# 4.3: What's the Weight

**What’s the Weight? – Solve for Unknowns**

**Teacher Notes**

Given two scales, each holding one, two, or three blocks of two different types, students have to figure out the weights of the individual blocks. They do this by first identifying the scale that holds only one type of block (one unknown) and solving for the weight of that block. Next, students replace that block with its weight on the other scale, and then solve for the weight of the second block.

These problems provide introduction to the solution of systems of two equations with two unknowns. Each scale represents one equation, and can be represented symbolically. For example, a scale that shows two cubes with a total weight of 4 pounds can be displayed as .

**Solutions**

**What’s the Weight? 1**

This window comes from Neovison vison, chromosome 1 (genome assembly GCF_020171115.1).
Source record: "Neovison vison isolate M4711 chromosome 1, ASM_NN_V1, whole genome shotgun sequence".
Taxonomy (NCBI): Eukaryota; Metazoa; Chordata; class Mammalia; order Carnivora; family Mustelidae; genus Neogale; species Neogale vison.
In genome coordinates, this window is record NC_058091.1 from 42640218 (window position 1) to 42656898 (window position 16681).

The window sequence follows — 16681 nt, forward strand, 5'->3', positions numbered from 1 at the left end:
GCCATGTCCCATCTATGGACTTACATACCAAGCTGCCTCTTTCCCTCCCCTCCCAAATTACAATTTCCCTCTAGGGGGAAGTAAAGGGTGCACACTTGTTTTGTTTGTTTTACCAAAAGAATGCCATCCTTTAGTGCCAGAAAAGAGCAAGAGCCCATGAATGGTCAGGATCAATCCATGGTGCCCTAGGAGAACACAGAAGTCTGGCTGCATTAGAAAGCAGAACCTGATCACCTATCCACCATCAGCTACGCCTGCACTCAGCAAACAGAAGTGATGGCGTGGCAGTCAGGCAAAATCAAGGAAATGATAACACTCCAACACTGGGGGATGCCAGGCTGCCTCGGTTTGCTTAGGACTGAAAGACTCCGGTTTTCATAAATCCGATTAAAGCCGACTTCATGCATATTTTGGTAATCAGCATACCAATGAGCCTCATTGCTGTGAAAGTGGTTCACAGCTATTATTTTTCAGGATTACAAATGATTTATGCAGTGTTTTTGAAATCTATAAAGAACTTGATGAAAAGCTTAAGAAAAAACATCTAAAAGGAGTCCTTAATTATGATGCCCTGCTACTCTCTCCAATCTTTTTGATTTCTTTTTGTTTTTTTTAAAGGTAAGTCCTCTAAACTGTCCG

- Cube is 5 pounds; sphere is 1 pound
- Sphere is 8 pounds; cylinder is 2 pounds

**What’s the Weight? 2**

- Triangular prism is 6 pounds; cylinder is 9 pounds
- Sphere is 5 pounds; triangular prism is 8 pounds

**What’s the Weight? 3**

- Triangular prism is 7 pounds; cube is 2 pounds
- Cylinder is 6 pounds; sphere is 1 pound

**What’s the Weight? 4**

- Cube is 5 pounds; sphere is 3 pounds
- Cylinder is 7 pounds; triangular prism is 2 pounds

**What’s the Weight?**

**(Teacher page)**

**What’s the Weight? 1**

Figure out the weight of each block.

**What’s the Weight? 2**

Figure out the weight of each block.

**What’s the Weight? 3**

Figure out the weight of each block.

**What’s the Weight? 4**

Figure out the weight of each block.

**Extra for Experts: What’s the Weight? – Solve for Unknowns**

**Solutions**

**Extra for Experts: What’s the Weight? 1**

- Cylinder is 3 pounds; sphere is 9 pounds
- Cube is 1 pound; cylinder is 8 pounds

**Extra for Experts: What’s the Weight? 2**

- Triangular prism is 2 pounds; sphere is 6 pounds
- Cube is 3 pounds; triangular prism is 7 pounds

**Extra for Experts: What’s the Weight? 1**

**Extra for Experts: What’s the Weight? 2**